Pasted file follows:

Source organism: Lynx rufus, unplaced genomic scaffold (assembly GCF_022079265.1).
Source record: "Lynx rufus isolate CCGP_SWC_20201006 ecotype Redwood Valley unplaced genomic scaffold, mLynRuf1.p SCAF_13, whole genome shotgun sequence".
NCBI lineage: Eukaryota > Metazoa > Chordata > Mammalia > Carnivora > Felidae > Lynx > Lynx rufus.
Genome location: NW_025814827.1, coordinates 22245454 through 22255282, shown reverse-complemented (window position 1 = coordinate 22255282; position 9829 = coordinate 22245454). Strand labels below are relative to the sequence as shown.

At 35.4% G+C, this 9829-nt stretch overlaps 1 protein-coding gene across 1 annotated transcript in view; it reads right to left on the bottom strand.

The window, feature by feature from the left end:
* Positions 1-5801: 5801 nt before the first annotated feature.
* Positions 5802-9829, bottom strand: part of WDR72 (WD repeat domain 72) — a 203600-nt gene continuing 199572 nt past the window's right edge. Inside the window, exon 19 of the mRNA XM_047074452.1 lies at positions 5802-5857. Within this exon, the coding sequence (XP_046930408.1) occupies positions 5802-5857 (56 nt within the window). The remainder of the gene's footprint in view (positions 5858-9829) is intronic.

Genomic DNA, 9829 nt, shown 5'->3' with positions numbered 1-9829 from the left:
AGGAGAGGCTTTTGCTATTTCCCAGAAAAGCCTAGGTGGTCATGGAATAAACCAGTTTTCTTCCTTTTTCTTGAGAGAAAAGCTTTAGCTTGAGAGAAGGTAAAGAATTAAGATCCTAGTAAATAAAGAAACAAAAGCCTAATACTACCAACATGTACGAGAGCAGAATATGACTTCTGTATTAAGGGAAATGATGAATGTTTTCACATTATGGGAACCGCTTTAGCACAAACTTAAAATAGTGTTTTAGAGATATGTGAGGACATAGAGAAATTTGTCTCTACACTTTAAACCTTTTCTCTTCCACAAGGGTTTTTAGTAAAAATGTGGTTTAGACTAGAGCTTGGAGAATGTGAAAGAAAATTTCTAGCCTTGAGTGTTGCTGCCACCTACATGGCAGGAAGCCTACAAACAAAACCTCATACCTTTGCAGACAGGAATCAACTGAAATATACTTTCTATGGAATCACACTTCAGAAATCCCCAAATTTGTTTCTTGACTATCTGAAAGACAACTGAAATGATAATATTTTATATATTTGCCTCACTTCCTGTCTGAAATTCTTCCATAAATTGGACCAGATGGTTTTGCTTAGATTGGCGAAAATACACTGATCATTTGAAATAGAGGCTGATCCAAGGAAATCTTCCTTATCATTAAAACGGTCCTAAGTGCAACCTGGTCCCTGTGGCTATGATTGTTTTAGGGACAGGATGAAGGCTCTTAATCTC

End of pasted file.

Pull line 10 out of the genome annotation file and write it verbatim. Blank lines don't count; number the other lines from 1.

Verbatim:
AGGAGAGGCTTTTGCTATTTCCCAGAAAAGCCTAGGTGGTCATGGAATAAACCAGTTTTCTTCCTTTTTCTTGAGAGAAAAGCTTTAGCTTGAGAGAAGGTAAAGAATTAAGATCCTAGTAAATAAAGAAACAAAAGCCTAATACTACCAACATGTACGAGAGCAGAATATGACTTCTGTATTAAGGGAAATGATGAATGTTTTCACATTATGGGAACCGCTTTAGCACAAACTTAAAATAGTGTTTTAGAGATATGTGAGGACATAGAGAAATTTGTCTCTACACTTTAAACCTTTTCTCTTCCACAAGGGTTTTTAGTAAAAATGTGGTTTAGACTAGAGCTTGGAGAATGTGAAAGAAAATTTCTAGCCTTGAGTGTTGCTGCCACCTACATGGCAGGAAGCCTACAAACAAAACCTCATACCTTTGCAGACAGGAATCAACTGAAATATACTTTCTATGGAATCACACTTCAGAAATCCCCAAATTTGTTTCTTGACTATCTGAAAGACAACTGAAATGATAATATTTTATATATTTGCCTCACTTCCTGTCTGAAATTCTTCCATAAATTGGACCAGATGGTTTTGCTTAGATTGGCGAAAATACACTGATCATTTGAAATAGAGGCTGATCCAAGGAAATCTTCCTTATCATTAAAACGGTCCTAAGTGCAACCTGGTCCCTGTGGCTATGATTGTTTTAGGGACAGGATGAAGGCTCTTAATCTC